When it comes to Covid-19 policy, the Kingdom is not United. Wales is entering a new ‘firebreak lockdown’; Scotland and Northern Ireland face different measures; while a North-South divide has emerged in England with Liverpool and Manchester under the highest level of restrictions.
Newsletter from 23 October 2020
Nine months in and the torrent of information that Covid-19 has unleashed runs faster than ever. Every day brings a deluge of new stories, data releases and government policies. At the Economics Observatory, we aim to clarify what is happening and provide evidence-based suggestions for policymakers.
Our new-look newsletter starts today. Each Friday, the Observatory team will bring you some personal thoughts on the week that has passed, with links to a selection of relevant pieces from top economists both in the UK and globally. We will also flag what is coming up on the site, and in economics more widely. Please do send us feedback, thoughts on any news you would like to see included in future newsletters, and pass on the link to friends and colleagues who might be interested. Anyone can sign up here.
This was the week that the UK’s Covid-19 policy truly fragmented. Wales enters a new ‘firebreak lockdown‘ tonight at 6pm: bars, restaurants and most shops will close, and secondary schools will offer online learning for a week, after half term. Northern Ireland, which escaped relatively lightly in the first wave, imposed a different set of new measures a week ago: while in Cardiff ‘bubbling’ is banned as of tonight, in Belfast it is allowed.
Scotland’s system is different again, with Nicola Sturgeon due to set out a five-tier system of restrictions later today. England is even more fragmented: a North-South divide has emerged with Greater Manchester placed under the highest level of restrictions, joining Lancashire and Liverpool City Region in ‘Tier 3’. When it comes to Covid-19 policy, the Kingdom is not United.
The Economics Observatory has a range of relevant evidence. In a data-driven piece packed with charts and facts, Guto Ifan and Jesús Rodríguez unpick the impact on Wales. For me, the most concerning is a chart, reproduced below, which shows that the principality was bottom of the pack for working from home. Zoom, Teams, Skype and the myriad of other technologies have provided a kind of a safety valve, allowing work to continue—Wales, where ‘WFH’ is less common, may thus be harder hit. Check out this and other vital details here and in our new article on Wales’ ‘firebreak lockdown’ here.
In addition to our newsletter, we are also launching a weekly nugget of data, which we will put up every Friday. The first comes from Helen Simpson, and is a set of maps that give some perspective on why policy in the UK is differing so much from place to place. The prevalence of the virus is highly unequal—the South West, East Anglia and Scottish Highlands have far fewer cases than Manchester or the Welsh Valleys, for example. Helen’s other maps link this to economic impact, via the rise in the claimant count. Read her data story here.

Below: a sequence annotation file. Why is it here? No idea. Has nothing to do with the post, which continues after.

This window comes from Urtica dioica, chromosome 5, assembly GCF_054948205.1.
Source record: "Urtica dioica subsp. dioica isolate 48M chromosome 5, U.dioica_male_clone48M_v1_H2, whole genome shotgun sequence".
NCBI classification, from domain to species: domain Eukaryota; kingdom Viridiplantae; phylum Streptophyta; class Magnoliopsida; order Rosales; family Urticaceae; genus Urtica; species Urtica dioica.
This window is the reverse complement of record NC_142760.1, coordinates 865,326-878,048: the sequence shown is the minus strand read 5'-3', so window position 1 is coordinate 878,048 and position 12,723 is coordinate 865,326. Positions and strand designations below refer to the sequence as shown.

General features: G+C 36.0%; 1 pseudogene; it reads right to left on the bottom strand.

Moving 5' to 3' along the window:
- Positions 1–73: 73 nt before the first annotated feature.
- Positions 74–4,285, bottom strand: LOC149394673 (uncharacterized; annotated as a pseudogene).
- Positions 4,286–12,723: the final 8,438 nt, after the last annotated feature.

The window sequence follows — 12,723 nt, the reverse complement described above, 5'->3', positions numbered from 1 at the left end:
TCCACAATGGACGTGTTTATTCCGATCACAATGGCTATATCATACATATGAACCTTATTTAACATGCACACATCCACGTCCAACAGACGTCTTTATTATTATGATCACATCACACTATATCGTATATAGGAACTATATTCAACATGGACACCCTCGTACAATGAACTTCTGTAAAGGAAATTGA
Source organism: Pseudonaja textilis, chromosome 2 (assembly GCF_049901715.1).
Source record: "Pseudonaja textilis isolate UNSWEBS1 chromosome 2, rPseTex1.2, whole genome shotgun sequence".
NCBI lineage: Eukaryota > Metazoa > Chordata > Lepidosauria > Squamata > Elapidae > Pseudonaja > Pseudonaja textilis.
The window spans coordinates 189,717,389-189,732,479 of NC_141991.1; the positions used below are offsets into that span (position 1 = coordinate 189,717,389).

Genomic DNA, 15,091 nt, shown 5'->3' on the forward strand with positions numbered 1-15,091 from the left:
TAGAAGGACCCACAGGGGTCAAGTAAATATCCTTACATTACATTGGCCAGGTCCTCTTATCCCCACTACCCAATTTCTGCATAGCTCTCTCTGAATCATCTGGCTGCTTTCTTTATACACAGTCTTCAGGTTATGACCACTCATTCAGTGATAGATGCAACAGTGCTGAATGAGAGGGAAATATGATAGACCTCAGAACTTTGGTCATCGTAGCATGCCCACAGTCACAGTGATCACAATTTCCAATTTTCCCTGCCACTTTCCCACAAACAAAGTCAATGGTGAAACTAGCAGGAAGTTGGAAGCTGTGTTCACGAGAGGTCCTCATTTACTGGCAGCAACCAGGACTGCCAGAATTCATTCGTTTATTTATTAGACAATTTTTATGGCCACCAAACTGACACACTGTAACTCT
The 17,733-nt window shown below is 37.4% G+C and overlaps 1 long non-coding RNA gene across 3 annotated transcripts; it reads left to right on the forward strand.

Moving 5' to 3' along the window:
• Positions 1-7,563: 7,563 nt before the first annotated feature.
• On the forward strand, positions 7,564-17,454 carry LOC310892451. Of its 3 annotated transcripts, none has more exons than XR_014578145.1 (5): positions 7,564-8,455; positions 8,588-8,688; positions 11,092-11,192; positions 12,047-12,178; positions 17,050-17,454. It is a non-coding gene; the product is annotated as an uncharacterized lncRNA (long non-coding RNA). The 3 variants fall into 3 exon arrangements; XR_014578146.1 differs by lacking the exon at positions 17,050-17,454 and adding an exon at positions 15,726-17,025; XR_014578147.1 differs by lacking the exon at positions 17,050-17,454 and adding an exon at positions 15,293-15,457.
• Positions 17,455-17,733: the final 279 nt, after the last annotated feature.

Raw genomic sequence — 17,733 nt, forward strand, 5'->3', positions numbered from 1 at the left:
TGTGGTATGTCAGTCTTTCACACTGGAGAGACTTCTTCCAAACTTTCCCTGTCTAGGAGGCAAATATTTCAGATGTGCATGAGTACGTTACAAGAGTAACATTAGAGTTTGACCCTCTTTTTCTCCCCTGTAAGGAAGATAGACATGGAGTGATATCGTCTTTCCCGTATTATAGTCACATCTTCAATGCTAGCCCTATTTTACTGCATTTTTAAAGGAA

A big question, with all the new and intensifying rules, is whether people will comply. This is the topic of a fascinating read by Marina Della Giusta, Sylvia Jaworska and Steven Bosworth. Policy-makers face a choice: messages can be scary, focusing on threats and losses, or reassuring, focusing on benefits. Reviewing the evidence, the researchers describe how threats and fear can work, but also tend to lead to denial among the public. The optimal policy, the evidence suggests, is to tailor messages to different groups in different ways.
The authors combine behavioural economics with linguistics in a striking example of how Covid-19 has broken the silos that can often define academic careers. If you are worried that public health messages are being ignored, or are a policy-maker designing them, you’ll want to read their piece, here.
The new Welsh rules are a reminder that children, via the effect on their schooling, are on the front line of this crisis. The question of school resources, and how they are best used, is the focus of a piece by Luke Sibieta. His work is a reminder that educational inequality is sharpest not in cities, but in coastal towns, including Blackpool. The fear is that Covid-19 will widen these inequalities further.
As the article sets out, there is a clear policy route here: additional resources should be deployed, with mounting evidence for the benefits of individual and small-group tutoring. To offset the loss of a week’s teaching, two hours tutoring may be needed for a full year. To read more about this policy, and other ideas, check out Luke’s piece here.
A final highlight for me this week was a piece about small business. Intuitively, the nation’s smallest companies, the ‘micro’ SMEs (outfits with up to 10 people) sell far less online than their larger competitors—less than half of them even have a website, as the article by David Nguyen and Manuel Tong sets out. This means it is likely that larger firms were better prepared to adapt to the sudden shift to online shopping.
The statistics in the article are concerning, since SMEs and micro make up such a large share of UK companies. When it comes to policy, the piece suggests ways to help small firms engage with e-commerce, though it recognises that the evidence base here is, as yet, thin. To read about how the UK’s small firms are coping in the time of coronavirus, read the article here.
Coming up next week we have several pieces that continue our regional theme, with articles in the pipeline on the economic impact of Covid-19 in Northern Ireland and Scotland. Looking ahead we will ask our authors about the crisis outside the UK, asking more about what we can learn from international experience. If you have comments or questions on any of the articles published by the Economics Observatory, please get in touch using the contact details below.